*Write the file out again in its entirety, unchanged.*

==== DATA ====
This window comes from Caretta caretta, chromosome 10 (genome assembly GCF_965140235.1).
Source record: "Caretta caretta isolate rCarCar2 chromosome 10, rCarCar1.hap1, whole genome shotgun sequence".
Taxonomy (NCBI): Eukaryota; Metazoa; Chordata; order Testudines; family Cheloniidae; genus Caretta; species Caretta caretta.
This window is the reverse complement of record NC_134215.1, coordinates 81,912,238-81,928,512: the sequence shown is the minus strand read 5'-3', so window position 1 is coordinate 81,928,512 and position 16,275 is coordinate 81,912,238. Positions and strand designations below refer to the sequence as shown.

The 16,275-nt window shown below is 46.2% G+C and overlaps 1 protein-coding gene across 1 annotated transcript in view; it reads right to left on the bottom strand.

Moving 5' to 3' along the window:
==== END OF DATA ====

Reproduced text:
This window comes from Caretta caretta, chromosome 10 (genome assembly GCF_965140235.1).
Source record: "Caretta caretta isolate rCarCar2 chromosome 10, rCarCar1.hap1, whole genome shotgun sequence".
Taxonomy (NCBI): Eukaryota; Metazoa; Chordata; order Testudines; family Cheloniidae; genus Caretta; species Caretta caretta.
This window is the reverse complement of record NC_134215.1, coordinates 81,912,238-81,928,512: the sequence shown is the minus strand read 5'-3', so window position 1 is coordinate 81,928,512 and position 16,275 is coordinate 81,912,238. Positions and strand designations below refer to the sequence as shown.

The 16,275-nt window shown below is 46.2% G+C and overlaps 1 protein-coding gene across 1 annotated transcript in view; it reads right to left on the bottom strand.

Moving 5' to 3' along the window: